This probably should have been multiple posts. Sorry.

Google PLACES (or where did my Local Business Center shove off to?)

One of my favorite developments in the last few weeks, aside from Google’s experimentation with populating rates of hotels into it’s maps, is Google “Places”.  The blogosphere is abuzz with gentle, quiet speculation on what in the heck is going on here.  It’s obvious repositioning to compete with the likes of Yelp and Foursquare.  But Google is rolling some of the features attached to the new name a bit slow, and we will see how it reshapes our mobile experience.  I, for one, really trust Google’s methodical approach to entering this space… and when they unroll their entire suite, I think it will challenge Yelp to Expedia and other OTA’s.  If you can advert with Places in your market… let me know how it goes!

As Google positions, Tripadvisor works to get ads going in the first place

Tripadvisor toils in it’s monetization attempts… First hotels, now tourist boards.  You know how I feel about paying for your hotel to be listed with information on TA… DO IT!  Think about what percentage of your traffic comes from OTA’s, then start figuring out depending on your market and rank on TA how much of that traffic jumps to Expedia or others straight from Tripadvisor.  That 25% markup those OTA’s are stealing from you will come back, and likely quickly pay for the Tripadvisor listing fee.  It’s a smart move, and a cheap experiment.

Something else that might be a costly experiment in regards to Tripadvisor is losing you reservations to Expedia, and hurting your SEO.  Tripadvisor badges or widgets that aren’t actively blocking search engines are likely bad for business.  I posted (the below) article about how it hurts your hotel site’s SEO, but bolsters Tripadvisor’s.  What I didn’t realize was this – if people link from your website and booking engine to Tripadvisor via that widget – and like what they see on Tripadvisor – they are usually sent to EXPEDIA to book their room.  You just linked your guest to a page that will make you pay a 25% commission.  I don’t have all the answers, but in the comments section of *THIS ARTICLE*, the gent describes a fancy way to blind the widget.  I have also seen hotel sites that simply copy and paste the review from Tripadvisor or Yelp into different parts of their website – thus stuffing a page full of relevant keywords that can also help the guest decide to book… while continually mingling with your booking engine the whole time, never chancing lost control of your inventory.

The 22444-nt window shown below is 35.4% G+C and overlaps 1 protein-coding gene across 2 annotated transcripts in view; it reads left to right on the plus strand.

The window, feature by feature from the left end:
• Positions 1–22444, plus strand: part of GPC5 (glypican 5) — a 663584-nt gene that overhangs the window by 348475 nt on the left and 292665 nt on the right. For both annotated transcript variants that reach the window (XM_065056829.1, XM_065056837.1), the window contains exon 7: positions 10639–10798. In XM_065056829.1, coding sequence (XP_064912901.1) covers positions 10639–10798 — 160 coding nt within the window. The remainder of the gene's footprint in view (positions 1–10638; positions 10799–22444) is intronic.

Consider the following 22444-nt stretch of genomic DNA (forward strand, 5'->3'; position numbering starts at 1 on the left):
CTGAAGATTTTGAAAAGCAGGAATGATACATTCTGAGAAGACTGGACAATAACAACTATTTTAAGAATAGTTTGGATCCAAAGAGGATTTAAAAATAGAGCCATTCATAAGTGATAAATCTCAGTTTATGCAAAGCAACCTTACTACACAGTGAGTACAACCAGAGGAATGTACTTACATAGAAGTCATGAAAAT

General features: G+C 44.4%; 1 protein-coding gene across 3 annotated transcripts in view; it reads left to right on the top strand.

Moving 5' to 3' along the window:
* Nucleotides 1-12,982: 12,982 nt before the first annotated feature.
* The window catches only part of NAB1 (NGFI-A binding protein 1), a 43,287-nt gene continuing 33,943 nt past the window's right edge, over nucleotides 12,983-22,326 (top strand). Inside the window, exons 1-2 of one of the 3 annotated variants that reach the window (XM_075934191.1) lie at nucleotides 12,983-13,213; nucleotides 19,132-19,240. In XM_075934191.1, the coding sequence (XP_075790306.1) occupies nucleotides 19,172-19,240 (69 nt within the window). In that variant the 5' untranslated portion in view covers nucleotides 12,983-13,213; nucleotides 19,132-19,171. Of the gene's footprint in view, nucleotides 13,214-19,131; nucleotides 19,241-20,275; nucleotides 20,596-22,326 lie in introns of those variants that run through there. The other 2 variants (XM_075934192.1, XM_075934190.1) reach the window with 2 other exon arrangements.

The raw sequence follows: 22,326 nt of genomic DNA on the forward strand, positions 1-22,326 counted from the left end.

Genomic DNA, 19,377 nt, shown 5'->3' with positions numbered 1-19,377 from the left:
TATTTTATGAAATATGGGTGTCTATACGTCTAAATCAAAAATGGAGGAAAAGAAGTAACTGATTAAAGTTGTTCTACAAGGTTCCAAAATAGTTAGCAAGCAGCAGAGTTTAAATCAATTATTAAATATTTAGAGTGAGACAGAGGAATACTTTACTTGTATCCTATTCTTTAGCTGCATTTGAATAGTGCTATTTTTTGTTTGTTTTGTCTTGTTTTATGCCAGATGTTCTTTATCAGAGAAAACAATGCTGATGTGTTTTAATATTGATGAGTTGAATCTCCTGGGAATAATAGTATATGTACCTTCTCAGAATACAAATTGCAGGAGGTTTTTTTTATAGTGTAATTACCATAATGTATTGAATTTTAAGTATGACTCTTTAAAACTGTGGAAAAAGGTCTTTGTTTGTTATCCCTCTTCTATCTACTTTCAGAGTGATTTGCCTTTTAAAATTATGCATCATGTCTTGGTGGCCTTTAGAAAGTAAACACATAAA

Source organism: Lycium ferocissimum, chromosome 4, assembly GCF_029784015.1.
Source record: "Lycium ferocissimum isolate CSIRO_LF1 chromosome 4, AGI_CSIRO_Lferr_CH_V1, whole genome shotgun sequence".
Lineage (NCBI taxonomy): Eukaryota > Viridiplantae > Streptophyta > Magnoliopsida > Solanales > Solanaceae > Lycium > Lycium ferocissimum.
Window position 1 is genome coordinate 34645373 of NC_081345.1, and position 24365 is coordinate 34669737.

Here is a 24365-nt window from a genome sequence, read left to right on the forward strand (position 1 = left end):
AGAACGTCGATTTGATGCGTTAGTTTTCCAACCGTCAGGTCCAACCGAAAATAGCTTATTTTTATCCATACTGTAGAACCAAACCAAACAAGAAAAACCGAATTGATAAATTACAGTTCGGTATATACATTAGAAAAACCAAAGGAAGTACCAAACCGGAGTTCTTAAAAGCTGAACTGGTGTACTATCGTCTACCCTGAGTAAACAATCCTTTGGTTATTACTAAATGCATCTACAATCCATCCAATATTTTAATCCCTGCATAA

MORE SOCIAL TOOLS, INFO, & Tech Talk

Unique and fairly intelligent ways to leverage twitter… a non hotel article to get you thinking about what twitter is, and how you can leverage it to benefit your property.

A brief link, but a good question – who do you use for hotel videos? Hired actors? Regular line staff? It’s important to consider how you want to represent your hotel, and how people will receive the information.  Honestly, I think the manipulated, high gloss marketing message is in shambles, and when it looks too slick, people will immediately not trust it or find it disingenuous.   Whatever the case, this is all about having a plan and understanding as you tackle new media…. if you don’t these things come out of left field and surprise you.